Does Bling equal Ka-ching? A Credit Card for the One Percent

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We support reforms to the financial marketplace that protect consumers from unscrupulous banks and lenders.

By Consumers Union on Thursday, March 20th, 2014

by guest blogger Caitlin Watkins

Would you spend $7500 for a piece of metal in your pocket? Fancy metal credit cards don’t provide any better consumer protection than the plain ol’ plastic. In fact, their fees are often higher. We’ve been seeing some fancy metal cards popping up lately from almost every credit card company, and we decided to take a look at these cards and break down what they offer. Here is what we found:

Pros

Cons

Concierge Services– Many cards offer fancy services that might benefit the cardholder like extensive rewards programs for traveling and hotels.

Higher annual fees– Most of the status-symbol cards tote a hefty yearly fee. Despite their price tag, people are buying into the concept: sales have skyrocketed since they were first promoted to the elite.

Perks– Some cards state that they will refrain from charging over limit, cash advance, or late fees, but these benefits may be easily undercut by the high annual and initiation fees.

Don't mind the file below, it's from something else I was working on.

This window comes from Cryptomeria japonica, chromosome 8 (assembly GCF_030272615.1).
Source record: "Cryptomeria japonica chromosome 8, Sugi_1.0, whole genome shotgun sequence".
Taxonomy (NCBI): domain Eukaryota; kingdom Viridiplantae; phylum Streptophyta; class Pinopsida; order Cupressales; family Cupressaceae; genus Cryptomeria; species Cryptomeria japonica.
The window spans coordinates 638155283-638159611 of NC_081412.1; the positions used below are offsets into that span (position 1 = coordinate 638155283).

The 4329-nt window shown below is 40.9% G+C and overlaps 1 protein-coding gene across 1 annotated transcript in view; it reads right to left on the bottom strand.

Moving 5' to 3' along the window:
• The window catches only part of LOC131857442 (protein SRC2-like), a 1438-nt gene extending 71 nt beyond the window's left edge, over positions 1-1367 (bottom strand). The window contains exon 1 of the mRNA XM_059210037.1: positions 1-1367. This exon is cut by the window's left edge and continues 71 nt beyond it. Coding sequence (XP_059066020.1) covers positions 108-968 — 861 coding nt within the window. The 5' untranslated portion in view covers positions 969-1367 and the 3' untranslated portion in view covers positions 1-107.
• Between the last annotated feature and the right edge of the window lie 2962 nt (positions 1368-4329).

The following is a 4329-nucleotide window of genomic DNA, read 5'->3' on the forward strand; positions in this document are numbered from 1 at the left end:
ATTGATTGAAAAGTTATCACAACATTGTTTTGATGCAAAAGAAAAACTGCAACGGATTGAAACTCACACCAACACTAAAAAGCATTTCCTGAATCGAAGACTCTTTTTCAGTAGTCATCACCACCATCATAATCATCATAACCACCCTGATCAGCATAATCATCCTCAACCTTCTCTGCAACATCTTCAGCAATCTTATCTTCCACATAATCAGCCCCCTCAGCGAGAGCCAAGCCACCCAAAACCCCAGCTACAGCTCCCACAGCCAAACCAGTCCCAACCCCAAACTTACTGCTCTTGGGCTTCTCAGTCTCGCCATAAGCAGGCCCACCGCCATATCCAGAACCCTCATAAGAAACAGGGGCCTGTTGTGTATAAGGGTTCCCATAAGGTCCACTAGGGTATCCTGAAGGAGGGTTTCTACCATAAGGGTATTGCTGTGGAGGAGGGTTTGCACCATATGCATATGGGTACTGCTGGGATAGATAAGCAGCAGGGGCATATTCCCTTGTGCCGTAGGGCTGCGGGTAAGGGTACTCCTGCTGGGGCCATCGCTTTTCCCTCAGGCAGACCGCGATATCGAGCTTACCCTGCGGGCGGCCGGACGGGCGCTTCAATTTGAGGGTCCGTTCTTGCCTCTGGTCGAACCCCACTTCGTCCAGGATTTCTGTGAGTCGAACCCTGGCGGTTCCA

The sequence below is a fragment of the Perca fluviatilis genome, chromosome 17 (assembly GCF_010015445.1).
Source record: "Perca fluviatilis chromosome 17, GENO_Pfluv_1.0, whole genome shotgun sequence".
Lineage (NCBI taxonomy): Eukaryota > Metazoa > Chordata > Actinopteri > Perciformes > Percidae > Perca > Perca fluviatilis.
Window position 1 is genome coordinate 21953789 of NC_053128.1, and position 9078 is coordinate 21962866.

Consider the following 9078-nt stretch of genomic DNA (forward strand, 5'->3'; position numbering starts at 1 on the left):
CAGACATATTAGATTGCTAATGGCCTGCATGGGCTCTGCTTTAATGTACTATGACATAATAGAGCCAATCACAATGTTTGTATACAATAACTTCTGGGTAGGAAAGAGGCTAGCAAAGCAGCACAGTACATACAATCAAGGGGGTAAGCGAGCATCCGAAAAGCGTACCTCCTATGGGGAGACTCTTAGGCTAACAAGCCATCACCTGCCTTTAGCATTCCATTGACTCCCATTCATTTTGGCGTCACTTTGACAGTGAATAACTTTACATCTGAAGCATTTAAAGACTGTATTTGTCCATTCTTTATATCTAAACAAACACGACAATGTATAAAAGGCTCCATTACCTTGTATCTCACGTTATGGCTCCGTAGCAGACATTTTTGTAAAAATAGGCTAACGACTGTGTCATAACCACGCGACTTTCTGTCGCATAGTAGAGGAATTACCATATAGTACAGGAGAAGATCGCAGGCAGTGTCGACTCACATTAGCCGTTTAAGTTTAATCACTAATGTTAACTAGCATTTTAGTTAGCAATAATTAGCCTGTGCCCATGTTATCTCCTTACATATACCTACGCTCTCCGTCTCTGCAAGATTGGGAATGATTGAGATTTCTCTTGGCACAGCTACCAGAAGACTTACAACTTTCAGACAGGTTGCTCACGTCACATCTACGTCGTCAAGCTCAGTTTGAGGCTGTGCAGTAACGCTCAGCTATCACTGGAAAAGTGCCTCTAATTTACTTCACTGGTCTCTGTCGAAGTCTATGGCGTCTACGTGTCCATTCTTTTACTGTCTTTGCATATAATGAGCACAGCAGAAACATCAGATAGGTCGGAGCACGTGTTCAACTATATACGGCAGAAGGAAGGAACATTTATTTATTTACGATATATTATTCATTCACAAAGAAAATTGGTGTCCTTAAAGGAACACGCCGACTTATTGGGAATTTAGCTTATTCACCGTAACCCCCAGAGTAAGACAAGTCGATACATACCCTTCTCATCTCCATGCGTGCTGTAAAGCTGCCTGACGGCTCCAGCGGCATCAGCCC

High initiation fees– Some credit card initiation fees cost thousands of dollars.

So, what do consumers who pay for these cards get besides the allure of this status symbol?

Under law, nothing new. The CARD act, passed in 2010, ended the worst credit card practices and made it so financial services companies could no longer take advantage of consumers in certain ways Whether fancy and metallic, or just ordinary plastic, all consumer credit cards are covered by the CARD Act. Here are just a couple of ways you are protected under the law, as we explain on Defend Your Dollars:

1. Limits on the size of late fees: Credit card issuers cannot charge you a late payment fee that is larger than your minimum payment. Banks also cannot charge a late fee higher than $25 unless one of your last six payments has been late or if the bank can show that the costs associated with the late payment justify a higher fee.

2. Ban on multiple penalty fees for single violations: You cannot be charged more than one penalty fee for a single violation of your credit card agreement. For example, you cannot be charged both a late fee and a returned payment fee based on a single botched payment.

3. Ban on inactivity fees: Card issuers will no longer be allowed to charge you a fee for failing to use your account enough or for terminating your account. Your account can still be closed for inactivity by your card issuer.

Before signing on for any new card, make sure to extensively review the terms and conditions and make sure they fit with exactly with what you are looking for.

For more information about your rights when using credit cards, visit our credit cards webpage.

Would you pay $500 for a metal credit card? Let us know in the comments section.

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